Airpor Taxis

A taxi can be arranged from stands in the airport terminal. A surcharge of THB 50 is added to the fare. A typical fare to the city can cost anything between THB 300 and THB 400.

Airport Facilities

Facilities include three banks, ATMs, bureaux de change, restaurants, supermarket, CIP lounge, medical facility, children's play area and a tourist information desk.

Car Parking

Parking is located opposite the main terminal building, starting at about THB 20 per hour and about THB 250 per day.

Depature TaxNone.
Websitewww.donmueangairportthai.com/en


Damnoen Saduak Floating Market


The Damnoen Saduak Floating Market is an escape from the Western-style shopping malls of Bangkok and a glimpse into the past, revealing the centuries-old way of life of the residents whose stilt-houses perch on the canals and make their living selling fruits, vegetables and flowers. Visi
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Damnoen Saduak Floating Market ©Mr.Niwat Tantayanusorn, Ph.D



Royal Grand Palace


The Royal Grand Palace is a popular Bangkok attraction. Construction of the palace began in 1782 and was completed in time for the coronation of King Rama I, and opened in 1785 to signify the end of the Burmese invasion of Thailand. The palace itself is made up of a complex array of smal
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Royal Grand Palace ©Mr. Sayompoo Setabhrahmana



Royal Barges National Museum


The Royal Barges National Museum houses several decorative royal barges, the earliest of which dates back to 1357. Most of the barges served as War Vessels at one point, and were subsequently used on royal or state occasions on the Chao Phraya River. Due to their age, the barges are now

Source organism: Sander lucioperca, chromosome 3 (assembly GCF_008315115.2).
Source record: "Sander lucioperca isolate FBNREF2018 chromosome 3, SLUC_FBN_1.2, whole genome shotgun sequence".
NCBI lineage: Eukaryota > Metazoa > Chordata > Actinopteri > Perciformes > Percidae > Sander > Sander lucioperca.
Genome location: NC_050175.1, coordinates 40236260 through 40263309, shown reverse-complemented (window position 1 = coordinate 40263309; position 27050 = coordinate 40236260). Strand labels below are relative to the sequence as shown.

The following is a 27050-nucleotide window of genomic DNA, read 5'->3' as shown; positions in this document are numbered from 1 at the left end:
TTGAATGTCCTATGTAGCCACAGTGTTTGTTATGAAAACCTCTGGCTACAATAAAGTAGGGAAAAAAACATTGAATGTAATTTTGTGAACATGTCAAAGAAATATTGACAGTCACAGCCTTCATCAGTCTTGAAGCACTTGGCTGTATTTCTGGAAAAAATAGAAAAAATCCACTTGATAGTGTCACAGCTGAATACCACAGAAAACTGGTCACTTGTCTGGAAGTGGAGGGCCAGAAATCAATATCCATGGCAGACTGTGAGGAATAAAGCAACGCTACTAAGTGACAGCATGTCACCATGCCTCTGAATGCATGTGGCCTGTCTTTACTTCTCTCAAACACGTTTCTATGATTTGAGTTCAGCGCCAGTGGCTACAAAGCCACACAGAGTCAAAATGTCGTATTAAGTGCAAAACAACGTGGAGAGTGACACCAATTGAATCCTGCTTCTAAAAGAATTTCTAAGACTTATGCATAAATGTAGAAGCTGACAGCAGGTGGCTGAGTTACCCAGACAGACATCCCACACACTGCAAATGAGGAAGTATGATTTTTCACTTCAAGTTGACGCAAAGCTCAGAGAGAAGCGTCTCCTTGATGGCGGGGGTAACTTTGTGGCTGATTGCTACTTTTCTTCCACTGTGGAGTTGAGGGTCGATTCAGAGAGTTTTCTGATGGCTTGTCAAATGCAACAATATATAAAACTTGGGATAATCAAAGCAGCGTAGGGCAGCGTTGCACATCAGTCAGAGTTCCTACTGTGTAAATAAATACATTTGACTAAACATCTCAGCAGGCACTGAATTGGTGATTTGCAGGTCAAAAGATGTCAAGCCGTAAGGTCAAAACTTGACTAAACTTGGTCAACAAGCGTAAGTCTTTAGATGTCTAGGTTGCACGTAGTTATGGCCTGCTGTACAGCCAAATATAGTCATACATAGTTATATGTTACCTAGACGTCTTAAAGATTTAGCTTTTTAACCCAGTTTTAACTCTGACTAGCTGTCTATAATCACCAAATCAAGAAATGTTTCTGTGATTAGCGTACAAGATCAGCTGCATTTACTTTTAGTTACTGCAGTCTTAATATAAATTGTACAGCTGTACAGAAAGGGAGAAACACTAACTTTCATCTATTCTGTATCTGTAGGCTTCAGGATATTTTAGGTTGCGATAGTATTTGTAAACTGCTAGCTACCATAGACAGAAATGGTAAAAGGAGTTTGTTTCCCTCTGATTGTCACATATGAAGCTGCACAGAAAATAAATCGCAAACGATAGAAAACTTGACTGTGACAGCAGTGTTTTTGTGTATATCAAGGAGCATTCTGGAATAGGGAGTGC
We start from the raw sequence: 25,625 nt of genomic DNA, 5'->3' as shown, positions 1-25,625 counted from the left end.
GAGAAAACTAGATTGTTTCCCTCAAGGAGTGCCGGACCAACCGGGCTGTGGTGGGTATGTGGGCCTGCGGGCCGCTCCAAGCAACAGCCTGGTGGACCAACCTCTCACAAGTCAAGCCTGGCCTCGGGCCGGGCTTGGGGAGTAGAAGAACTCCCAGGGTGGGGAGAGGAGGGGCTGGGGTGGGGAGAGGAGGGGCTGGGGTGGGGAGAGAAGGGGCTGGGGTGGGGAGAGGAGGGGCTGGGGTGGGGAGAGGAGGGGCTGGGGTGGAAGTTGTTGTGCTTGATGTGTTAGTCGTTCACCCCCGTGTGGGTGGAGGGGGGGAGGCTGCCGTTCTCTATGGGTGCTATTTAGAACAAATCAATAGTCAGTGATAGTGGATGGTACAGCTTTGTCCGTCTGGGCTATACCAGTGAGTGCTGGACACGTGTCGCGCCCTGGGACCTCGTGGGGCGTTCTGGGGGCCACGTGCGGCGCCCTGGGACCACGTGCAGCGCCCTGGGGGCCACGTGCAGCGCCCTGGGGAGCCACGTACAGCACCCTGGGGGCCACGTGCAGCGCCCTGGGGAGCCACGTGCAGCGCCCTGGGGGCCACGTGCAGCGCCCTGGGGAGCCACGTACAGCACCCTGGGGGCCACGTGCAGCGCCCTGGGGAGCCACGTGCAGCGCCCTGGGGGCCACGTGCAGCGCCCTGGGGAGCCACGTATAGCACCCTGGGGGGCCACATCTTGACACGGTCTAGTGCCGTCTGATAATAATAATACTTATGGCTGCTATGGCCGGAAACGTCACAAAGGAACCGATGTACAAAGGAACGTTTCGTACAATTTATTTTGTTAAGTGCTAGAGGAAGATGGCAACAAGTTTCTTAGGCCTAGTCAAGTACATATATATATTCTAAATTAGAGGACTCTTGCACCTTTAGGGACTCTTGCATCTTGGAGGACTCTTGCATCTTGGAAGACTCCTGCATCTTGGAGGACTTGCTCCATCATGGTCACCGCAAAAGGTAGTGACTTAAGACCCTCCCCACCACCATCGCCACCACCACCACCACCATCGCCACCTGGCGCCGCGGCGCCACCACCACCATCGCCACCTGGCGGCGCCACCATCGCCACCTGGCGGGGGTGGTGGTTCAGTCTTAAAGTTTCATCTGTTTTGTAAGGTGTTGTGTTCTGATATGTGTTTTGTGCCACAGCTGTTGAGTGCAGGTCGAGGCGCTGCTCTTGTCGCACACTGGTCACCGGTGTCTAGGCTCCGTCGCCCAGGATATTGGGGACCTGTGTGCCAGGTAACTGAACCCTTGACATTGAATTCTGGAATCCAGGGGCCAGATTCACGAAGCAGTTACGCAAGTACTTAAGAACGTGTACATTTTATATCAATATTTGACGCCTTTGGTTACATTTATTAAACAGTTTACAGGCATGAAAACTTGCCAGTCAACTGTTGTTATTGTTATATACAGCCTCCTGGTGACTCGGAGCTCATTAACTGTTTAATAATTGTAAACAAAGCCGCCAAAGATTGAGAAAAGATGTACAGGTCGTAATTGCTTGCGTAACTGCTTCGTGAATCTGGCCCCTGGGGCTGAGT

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A barge on display ©Roger Howard



Temple of the Reclining Buddha (Wat Pho)


Situated adjacent to the Royal Grand Palace, Wat Pho is Bangkok's oldest, largest and most famous temple, recognised by the UNESCO Memory of the World Programme. The grounds of Wat Pho contain over 1,000 statues of Buddha, and the temple houses one of Thailand's most spectacular sights,
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The Reclining Buddha ©Francois Rey



Jim Thompson’s House


American silk entrepreneur Jim Thompson deserves most of the credit for the current popularity of Thai silk around the world. Having travelled to Bangkok with the US Army in World War II, Thompson was struck by the beauty of Thai silk and began marketing it to US buyers in 1948, establis
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Jim Thompson's House ©Taguelmoust



Kanchanaburi


Eighty miles (130km) west of Bangkok, the town of Kanchanaburi has secured its position of infamy as the original site of the Bridge Over The River Kwai, where during World War II allied prisoners of war were used by the Japanese to build the Death Railway, killing thousands in the proce
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Kanchanaburi ©Nick Steemans



Koh Samet


The T-shaped island of Koh Samet is within easy distance of mainland Thailand, and at only 124 miles (200km) from Bangkok a great weekend excursion to get out of the city. A popular island for both foreigners and locals on holiday in Thailand, Koh Samet is a small island known for its wh
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Temple of the Golden Buddha (Wat Traimit)